24. Simple Subprograms • Simple • subprograms are not nested and all local variables are static • Example: early versions of Fortran • Call Semantics require the following actions: • Save execution status of current program unit • Carry out parameter passing process • Pass return address to the callee • Transfer control to the callee • Return Semantics require the following actions: • If pass by value-result or out-mode, move values of those parameters to the corresponding actual parameters • If subprogram is a function, move return value of function to a place accessible to the caller • Restore execution status of caller • Transfer control back to caller

  25. Simple Subprograms • Required Storage: • Status information of the caller • Parameters • return address • functional value (if it is a function) • Subprogram consists of 2 parts: • Subprogram code • Subprogram data • The format, or layout, of the noncode part of an executing subprogram is called an activation record • An activation record instance (ARI) is a concrete example of an activation record (the collection of data for a particular subprogram activation)

  26. Code and Activation record of a program with simple subprograms • Activation record instance for simple subprograms has fixed size. Therefore, it can be statically allocated • Since simple subprograms do not support recursion, there can be only one active version of a given subprogram

  27. Local variables Parameters Dynamic link Return address Subprograms with Stack-Dynamic Variables • Compiler must generate code to cause implicit allocation and deallocation of local variables Run-time stack Top of the stack Activation record instance Points to top of activation record instance of caller Pointer to code segment of the caller and an offset address of the instruction following the call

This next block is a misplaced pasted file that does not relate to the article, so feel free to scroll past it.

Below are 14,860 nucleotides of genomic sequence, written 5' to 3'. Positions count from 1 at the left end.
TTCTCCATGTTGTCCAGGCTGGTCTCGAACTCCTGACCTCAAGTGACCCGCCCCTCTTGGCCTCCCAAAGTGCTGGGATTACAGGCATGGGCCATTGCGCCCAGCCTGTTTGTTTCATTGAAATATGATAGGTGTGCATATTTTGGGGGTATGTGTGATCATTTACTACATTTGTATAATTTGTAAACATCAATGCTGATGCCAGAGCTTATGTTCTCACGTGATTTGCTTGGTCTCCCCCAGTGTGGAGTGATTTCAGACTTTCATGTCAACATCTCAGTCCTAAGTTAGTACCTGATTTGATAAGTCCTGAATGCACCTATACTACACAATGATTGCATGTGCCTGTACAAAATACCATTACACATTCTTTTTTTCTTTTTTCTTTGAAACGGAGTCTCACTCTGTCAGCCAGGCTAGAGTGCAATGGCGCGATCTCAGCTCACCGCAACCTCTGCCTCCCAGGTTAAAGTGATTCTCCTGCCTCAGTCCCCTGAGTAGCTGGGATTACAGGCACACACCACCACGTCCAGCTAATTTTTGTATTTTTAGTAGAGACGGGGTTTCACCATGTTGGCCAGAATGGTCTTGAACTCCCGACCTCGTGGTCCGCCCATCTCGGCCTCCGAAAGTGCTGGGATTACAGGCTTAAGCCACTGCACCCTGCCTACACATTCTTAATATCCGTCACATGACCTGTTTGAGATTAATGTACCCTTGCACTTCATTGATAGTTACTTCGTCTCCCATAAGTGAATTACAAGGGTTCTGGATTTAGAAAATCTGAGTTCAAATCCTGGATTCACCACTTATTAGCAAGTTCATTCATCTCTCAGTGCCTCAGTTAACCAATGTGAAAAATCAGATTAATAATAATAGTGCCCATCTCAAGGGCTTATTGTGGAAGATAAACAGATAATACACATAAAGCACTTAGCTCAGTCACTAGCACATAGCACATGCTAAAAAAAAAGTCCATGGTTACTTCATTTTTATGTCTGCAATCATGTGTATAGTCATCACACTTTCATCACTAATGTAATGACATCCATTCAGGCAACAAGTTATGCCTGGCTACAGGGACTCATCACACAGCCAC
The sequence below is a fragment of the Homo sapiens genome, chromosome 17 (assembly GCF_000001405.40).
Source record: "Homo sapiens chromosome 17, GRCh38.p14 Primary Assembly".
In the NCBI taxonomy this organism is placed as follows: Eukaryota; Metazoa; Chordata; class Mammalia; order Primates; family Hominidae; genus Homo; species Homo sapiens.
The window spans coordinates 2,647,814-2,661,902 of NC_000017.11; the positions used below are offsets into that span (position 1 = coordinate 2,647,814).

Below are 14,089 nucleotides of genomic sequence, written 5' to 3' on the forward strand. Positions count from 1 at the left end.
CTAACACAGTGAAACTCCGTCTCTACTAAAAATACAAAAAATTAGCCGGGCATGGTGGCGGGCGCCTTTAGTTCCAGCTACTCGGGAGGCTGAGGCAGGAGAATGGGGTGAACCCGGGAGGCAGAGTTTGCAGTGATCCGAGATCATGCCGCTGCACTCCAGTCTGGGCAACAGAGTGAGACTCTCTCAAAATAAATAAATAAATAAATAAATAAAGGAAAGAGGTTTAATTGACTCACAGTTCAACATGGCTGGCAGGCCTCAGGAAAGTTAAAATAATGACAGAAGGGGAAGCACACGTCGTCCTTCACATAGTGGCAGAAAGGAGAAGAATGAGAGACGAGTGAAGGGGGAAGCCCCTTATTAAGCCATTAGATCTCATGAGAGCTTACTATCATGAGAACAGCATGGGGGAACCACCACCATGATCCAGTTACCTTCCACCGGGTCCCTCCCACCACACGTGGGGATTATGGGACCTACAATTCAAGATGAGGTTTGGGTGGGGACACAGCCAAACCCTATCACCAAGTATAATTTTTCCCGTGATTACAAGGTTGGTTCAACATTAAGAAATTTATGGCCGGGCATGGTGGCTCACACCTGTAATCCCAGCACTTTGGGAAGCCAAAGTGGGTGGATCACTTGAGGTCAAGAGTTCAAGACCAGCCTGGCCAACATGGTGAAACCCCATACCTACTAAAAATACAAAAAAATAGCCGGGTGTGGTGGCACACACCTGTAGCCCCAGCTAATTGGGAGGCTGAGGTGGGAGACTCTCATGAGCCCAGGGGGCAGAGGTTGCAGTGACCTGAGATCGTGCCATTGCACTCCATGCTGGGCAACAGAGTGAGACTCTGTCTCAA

28. Subprograms with Stack-Dynamic Variables void sub(float total, int part) { int list[4]; float sum; … } Local variable sum Local variable list[3] Local variable list[2] Local variable list[1] Local variable list[0] Parameter part Parameter total Dynamic link Return address

  29. Example: without Recursion void A(int X) { int Y; … C(Y); } void B(float R) { int S, T; … A(S); … } void C(int Q) { … } void main() { float P; … B(P); … } 2 1 3 Collection of dynamic links present in the stack at any given time is called the dynamic chain

  30. Subprograms with Stack-Dynamic Variables • Recursion adds possibility of multiple simultaneous activations of a subprogram • Each activation requires its own copy of formal parameters and dynamically allocated local variables, along with return address

  31. Subprograms with Recursion int factorial (int n) { … if (n <= 1) return 1; else return n*factorial(n-1); … } void main() { int value; value = factorial(3); … }

  32. Subprograms with Recursion int factorial (int n) { … if (n <= 1) return 1; else return n*factorial(n-1); … } void main() { int value; value = factorial(3); … }

  33. Subprograms with Recursion int factorial (int n) { … if (n <= 1) return 1; else return n*factorial(n-1); … } void main() { int value; value = factorial(3); … }

  34. Subprograms with Recursion int factorial (int n) { … if (n <= 1) return 1; else return n*factorial(n-1); … } void main() { int value; value = factorial(3); … } 1 2 3

  35. Subprograms with Recursion int factorial (int n) { … if (n <= 1) return 1; else return n*factorial(n-1); … } void main() { int value; value = factorial(3); … } 1 2 3

  36. Subprograms with Recursion int factorial (int n) { … if (n <= 1) return 1; else return n*factorial(n-1); … } void main() { int value; value = factorial(3); … } 1 2 3

  37. Subprograms with Recursion int factorial (int n) { … if (n <= 1) return 1; else return n*factorial(n-1); … } void main() { int value; value = factorial(3); … } 1 2 3

  38. Nested Subprograms • Support for static scoping • Implemented using static link (also called static scope pointer), which points to the bottom of the activation record instance of its static parent

  39. Nested Subprograms • Static chain: • links all static ancestors of executing subprogram • Static_depth • an integer associated with static scope that indicates how deeply it is nested in outermost scope • Chain offset • Difference between static_depth of procedure containing reference to variable x and static_depth of procedure containing declaration of x procedure A is procedure B is procedure C is … end; -- of C … end; -- of B … end; -- of A • Static_depths of A, B, and C are 0, 1, and 2, respectively • If procedure C references a variable declared in A, the chain_offset of that reference is 2